What branding is NOT.


I came across a number of people and agencies over the years who have positioned themselves as branding experts or people who can help build your brand. And while some of them have been quite good at what they do, some are just a bit confused; these are the ones that believe that they can help you design a logo, a website or a tagline and call it branding.

I’m sorry to say that branding is more than this. In my definition your brand is who your customers think you are. You can try to manage your brand imaginary, you can try to manage what people think about you, but essentially it’s up to them.

How can small businesses and start-ups can position themselves to have audience perceive them as a great brand? Social media has made it much easier for small businesses to compete with large corporations to help position their brands in the mind of consumers. Having a Instagram profile, a Twitter account, a blog, LinkedIn or Facebook page, Pinterest, all these can be used to help construct a brand identity in the mind of consumers, a brand image that you want them to develop.

With all these resources out there, there is no reason a small business with limited resources should not be able to effectively manage its brand in the mind of consumers. But it’s not enough!

While branding is a subject however that many people have been talking about for a while, I felt compelled to highlight some popular misconception about branding and what it is not. 

︎ A brand is not a logo. A brand is not a product. A brand is not a promise. A brand is not the sum of all the impressions it makes on an audience. A brand is a result–it's a person's gut feeling about a product, service or company. It's in their heads and in their hearts. A brand is your reputation.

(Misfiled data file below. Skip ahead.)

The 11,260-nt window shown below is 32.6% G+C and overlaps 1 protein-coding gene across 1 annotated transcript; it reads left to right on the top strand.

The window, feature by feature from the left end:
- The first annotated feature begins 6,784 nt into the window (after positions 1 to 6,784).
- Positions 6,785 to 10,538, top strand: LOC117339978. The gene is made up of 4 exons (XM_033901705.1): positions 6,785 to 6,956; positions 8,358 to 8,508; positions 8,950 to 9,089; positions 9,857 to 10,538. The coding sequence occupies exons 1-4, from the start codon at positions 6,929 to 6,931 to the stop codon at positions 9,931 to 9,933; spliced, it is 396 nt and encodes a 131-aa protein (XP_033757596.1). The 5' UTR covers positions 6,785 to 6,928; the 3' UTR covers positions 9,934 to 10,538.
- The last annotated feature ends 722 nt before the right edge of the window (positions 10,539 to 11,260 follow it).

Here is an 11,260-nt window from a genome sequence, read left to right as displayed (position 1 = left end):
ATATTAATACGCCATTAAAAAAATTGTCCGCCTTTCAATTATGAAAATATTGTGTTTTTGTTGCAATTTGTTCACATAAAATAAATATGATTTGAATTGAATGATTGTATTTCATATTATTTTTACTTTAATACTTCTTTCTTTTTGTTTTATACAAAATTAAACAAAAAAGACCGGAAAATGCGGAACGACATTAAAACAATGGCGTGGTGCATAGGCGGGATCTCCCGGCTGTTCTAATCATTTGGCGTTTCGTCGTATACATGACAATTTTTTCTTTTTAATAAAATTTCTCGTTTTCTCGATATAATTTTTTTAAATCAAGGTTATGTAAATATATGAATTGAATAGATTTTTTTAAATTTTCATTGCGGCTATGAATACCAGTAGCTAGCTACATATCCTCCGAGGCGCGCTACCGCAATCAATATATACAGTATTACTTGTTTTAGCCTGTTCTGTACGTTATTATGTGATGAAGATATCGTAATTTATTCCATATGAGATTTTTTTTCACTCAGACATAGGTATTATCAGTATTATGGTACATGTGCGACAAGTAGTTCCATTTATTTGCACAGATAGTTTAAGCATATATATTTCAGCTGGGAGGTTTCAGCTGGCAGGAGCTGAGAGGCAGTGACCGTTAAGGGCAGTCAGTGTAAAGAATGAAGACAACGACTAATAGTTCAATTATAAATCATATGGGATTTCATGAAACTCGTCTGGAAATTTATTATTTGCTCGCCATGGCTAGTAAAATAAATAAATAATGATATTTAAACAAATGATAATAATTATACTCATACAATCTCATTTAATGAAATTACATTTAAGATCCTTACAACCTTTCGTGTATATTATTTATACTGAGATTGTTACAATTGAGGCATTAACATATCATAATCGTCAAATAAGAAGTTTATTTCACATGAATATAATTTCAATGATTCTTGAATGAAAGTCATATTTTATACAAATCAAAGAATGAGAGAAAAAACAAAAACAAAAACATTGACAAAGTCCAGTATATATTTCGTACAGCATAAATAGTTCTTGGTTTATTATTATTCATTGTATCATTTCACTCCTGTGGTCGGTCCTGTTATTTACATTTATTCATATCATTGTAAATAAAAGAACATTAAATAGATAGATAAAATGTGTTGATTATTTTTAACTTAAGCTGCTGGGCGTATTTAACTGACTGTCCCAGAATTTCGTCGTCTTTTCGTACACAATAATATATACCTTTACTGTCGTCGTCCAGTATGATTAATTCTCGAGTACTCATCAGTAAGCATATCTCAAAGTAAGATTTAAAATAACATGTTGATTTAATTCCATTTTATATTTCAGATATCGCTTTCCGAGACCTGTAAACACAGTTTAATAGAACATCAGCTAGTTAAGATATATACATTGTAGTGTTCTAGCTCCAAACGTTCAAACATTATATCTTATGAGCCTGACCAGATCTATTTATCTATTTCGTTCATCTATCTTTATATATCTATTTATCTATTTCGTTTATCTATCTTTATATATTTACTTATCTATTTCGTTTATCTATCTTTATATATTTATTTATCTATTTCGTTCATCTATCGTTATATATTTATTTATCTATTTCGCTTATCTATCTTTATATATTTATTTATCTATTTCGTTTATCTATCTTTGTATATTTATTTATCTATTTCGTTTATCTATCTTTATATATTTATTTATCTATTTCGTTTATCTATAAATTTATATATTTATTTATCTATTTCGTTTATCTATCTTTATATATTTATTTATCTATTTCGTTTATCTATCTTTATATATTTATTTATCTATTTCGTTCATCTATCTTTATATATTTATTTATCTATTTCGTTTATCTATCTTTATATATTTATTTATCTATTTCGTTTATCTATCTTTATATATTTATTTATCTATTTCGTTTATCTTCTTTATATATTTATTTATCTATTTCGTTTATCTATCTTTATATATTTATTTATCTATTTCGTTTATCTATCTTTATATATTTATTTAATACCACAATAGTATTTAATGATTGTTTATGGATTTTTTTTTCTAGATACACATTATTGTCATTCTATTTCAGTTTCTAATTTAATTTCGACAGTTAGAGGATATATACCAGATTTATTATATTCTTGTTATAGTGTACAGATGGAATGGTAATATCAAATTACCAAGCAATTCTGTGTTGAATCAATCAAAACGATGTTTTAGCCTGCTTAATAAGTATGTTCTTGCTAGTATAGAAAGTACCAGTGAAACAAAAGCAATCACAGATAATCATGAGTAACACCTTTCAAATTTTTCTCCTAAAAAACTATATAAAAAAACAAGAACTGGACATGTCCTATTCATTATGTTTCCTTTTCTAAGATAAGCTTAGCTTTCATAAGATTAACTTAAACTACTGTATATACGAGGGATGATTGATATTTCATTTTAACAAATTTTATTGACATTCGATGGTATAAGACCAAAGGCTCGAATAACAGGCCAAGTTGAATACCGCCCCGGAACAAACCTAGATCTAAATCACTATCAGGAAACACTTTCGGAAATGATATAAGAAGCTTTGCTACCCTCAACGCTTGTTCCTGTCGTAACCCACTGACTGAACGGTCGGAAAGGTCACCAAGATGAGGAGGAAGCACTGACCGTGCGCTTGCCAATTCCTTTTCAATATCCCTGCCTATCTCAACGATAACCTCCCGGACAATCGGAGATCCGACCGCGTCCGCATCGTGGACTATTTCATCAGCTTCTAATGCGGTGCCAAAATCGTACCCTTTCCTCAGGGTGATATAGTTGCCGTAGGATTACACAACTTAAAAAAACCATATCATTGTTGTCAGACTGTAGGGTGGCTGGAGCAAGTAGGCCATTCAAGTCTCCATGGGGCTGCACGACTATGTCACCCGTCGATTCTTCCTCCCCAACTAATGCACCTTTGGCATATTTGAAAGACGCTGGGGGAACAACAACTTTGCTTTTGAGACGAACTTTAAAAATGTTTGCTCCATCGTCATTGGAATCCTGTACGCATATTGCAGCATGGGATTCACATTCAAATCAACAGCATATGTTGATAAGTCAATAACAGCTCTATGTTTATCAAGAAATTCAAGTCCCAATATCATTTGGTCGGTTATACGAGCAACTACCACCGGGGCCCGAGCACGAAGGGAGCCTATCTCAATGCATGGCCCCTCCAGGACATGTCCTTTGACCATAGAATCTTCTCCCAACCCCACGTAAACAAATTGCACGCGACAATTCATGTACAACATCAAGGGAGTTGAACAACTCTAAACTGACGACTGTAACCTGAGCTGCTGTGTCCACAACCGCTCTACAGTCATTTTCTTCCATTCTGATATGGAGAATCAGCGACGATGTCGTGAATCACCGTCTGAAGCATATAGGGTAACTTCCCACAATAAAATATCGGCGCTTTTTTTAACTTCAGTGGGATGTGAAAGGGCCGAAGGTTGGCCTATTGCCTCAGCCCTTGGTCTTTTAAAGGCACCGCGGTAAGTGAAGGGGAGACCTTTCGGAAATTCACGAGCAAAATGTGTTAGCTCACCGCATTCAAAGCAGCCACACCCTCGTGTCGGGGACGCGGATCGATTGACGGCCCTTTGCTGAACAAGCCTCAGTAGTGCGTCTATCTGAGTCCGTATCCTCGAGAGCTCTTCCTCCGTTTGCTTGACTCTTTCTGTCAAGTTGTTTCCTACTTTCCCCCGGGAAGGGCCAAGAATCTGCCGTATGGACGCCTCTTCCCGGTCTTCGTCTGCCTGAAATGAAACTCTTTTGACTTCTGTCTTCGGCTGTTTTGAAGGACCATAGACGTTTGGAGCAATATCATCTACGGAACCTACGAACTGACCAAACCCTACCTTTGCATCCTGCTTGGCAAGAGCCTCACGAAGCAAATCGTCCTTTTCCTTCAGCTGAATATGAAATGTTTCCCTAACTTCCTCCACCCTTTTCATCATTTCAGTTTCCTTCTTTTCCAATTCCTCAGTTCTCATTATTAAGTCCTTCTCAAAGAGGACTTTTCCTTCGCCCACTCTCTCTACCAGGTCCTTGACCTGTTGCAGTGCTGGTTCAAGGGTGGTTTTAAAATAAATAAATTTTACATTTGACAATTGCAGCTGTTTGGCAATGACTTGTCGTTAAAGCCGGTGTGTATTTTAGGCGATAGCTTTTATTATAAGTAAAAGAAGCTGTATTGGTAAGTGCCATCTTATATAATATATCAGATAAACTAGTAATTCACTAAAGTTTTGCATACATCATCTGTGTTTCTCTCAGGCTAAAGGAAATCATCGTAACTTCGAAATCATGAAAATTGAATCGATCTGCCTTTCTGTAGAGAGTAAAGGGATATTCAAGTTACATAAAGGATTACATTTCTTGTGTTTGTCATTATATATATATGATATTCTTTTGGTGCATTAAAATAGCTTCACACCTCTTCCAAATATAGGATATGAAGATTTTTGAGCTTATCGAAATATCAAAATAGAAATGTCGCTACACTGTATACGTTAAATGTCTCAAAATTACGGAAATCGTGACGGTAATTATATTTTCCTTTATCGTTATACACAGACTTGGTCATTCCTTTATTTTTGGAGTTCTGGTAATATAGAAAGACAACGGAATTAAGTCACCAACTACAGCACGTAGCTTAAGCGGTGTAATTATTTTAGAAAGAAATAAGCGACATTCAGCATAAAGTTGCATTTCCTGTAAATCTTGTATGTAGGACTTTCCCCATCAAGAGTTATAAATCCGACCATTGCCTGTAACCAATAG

Instead of creating the brand first, the company creates customers (through products and social media), the customers build the brand (through purchases and advocacy), and the customer-built brand sustains the company. This model takes into account a profound truth: a brand is not owned by the company, but by the customers who draw meaning from it. I believe once we understand that brands are not controlled by companies but by individual, this will be the stepping stone to fully develop a proper strategy to develop the brand we want in the mind of the consumers and have them saying and thinking what we want them to say and think.

Every company and every individual have a brand, simply because once people see you they will form an impression of you, ensure that you are communicating the right message so they will form the correct impression.

Branding is very important, and it’s crucial that we fully understand what it is and what it is not.


Giacomo

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